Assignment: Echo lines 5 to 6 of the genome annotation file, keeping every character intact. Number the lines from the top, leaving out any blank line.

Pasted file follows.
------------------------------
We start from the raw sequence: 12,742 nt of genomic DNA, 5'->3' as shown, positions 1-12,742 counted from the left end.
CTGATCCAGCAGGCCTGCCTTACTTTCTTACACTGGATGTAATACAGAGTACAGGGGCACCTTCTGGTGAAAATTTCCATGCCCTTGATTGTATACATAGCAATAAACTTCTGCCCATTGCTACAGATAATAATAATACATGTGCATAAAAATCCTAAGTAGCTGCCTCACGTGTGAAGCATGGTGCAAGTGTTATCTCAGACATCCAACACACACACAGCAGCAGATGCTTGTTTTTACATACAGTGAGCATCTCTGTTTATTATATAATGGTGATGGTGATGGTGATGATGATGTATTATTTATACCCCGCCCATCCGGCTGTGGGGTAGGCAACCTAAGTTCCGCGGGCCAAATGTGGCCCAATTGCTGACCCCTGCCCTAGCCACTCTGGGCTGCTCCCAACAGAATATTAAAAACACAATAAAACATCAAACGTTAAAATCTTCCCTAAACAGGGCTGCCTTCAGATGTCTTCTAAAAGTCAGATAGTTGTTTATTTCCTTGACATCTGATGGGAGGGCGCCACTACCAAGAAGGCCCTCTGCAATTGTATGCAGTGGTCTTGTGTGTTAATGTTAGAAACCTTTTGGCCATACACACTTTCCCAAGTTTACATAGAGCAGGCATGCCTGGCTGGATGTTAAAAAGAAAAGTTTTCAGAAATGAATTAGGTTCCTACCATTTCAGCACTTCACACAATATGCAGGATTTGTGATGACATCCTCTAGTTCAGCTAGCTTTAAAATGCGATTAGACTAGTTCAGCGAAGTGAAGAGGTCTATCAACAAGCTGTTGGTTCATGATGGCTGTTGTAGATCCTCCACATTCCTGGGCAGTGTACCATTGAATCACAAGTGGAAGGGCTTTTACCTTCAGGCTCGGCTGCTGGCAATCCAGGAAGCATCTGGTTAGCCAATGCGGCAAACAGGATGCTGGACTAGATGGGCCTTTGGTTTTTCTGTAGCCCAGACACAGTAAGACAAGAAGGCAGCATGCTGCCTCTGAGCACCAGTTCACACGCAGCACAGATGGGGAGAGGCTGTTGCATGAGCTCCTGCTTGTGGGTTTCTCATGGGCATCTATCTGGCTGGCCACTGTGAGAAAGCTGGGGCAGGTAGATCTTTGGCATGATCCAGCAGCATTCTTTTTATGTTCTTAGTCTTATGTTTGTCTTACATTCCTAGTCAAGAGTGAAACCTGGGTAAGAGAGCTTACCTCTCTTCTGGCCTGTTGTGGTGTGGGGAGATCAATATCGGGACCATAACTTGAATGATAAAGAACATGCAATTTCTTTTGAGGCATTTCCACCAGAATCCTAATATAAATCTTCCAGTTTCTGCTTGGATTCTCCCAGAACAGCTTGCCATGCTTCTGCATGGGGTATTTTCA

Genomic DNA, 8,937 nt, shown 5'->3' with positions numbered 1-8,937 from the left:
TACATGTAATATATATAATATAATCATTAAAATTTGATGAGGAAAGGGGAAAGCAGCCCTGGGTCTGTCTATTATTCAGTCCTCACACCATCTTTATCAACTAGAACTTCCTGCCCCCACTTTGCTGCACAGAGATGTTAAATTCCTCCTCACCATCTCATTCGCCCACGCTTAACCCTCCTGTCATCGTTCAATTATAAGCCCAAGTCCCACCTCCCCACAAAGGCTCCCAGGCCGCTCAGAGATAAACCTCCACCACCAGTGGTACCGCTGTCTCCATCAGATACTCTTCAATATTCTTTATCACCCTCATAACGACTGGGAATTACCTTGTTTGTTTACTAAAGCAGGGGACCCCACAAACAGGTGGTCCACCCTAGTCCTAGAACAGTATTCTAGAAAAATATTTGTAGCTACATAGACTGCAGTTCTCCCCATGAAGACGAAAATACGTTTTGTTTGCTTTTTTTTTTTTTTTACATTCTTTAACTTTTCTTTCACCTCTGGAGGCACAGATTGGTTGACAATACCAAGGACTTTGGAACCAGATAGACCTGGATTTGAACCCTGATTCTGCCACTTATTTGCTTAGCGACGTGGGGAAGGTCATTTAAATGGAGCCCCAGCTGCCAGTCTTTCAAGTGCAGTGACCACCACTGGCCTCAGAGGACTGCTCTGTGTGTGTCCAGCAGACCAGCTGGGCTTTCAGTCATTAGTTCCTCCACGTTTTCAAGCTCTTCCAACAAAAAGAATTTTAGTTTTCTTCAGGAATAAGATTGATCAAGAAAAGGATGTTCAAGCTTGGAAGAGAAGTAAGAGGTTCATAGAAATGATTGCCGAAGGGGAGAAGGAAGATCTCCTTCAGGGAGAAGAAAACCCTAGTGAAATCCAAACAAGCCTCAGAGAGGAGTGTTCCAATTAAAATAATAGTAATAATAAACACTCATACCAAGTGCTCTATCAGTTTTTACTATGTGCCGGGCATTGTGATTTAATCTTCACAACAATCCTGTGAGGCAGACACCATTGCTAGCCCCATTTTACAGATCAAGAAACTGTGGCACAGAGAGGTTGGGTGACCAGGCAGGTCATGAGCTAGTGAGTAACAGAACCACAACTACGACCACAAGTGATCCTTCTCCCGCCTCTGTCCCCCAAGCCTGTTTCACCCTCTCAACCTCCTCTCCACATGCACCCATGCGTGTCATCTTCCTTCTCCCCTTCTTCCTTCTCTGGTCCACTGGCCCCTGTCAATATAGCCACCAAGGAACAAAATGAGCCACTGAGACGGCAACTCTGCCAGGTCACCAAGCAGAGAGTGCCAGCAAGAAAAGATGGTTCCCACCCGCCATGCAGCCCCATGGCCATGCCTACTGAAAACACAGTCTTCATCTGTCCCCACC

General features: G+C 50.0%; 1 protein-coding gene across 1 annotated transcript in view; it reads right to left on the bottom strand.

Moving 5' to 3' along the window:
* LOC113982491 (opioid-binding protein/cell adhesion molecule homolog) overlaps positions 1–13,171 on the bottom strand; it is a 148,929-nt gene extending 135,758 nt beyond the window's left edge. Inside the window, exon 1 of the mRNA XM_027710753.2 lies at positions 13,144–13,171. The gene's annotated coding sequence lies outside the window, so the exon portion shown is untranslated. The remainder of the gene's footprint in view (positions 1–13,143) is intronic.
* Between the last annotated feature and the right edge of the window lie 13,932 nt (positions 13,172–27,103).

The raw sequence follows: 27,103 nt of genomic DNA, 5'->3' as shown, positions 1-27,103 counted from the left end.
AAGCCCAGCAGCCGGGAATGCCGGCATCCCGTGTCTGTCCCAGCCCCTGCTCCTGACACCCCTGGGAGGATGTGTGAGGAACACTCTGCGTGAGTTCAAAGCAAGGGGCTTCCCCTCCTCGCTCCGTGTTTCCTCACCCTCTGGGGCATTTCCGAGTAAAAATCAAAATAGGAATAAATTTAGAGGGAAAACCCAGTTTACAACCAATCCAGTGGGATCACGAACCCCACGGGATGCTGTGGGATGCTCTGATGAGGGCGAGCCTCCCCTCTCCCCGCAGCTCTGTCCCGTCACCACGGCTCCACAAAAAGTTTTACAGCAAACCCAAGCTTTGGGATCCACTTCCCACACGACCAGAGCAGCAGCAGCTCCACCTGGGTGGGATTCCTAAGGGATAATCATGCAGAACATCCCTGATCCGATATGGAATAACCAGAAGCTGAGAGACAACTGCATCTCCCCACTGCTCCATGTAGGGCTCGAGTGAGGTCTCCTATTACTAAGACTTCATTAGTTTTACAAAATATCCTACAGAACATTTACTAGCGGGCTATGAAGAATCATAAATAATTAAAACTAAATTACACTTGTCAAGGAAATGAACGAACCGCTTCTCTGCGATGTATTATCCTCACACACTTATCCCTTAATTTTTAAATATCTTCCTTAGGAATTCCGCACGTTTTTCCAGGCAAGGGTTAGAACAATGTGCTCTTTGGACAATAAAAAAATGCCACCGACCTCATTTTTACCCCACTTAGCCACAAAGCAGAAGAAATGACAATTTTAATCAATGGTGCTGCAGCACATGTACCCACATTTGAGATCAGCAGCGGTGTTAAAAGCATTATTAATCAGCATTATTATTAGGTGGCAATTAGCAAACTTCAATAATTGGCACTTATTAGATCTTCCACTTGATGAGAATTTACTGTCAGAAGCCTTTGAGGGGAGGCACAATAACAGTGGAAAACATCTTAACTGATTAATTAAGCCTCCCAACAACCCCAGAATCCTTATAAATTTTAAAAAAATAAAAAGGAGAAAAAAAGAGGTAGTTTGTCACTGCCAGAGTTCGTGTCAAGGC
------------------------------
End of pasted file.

General features: G+C 50.0%; 1 protein-coding gene across 1 annotated transcript in view; it reads right to left on the bottom strand.

Moving 5' to 3' along the window: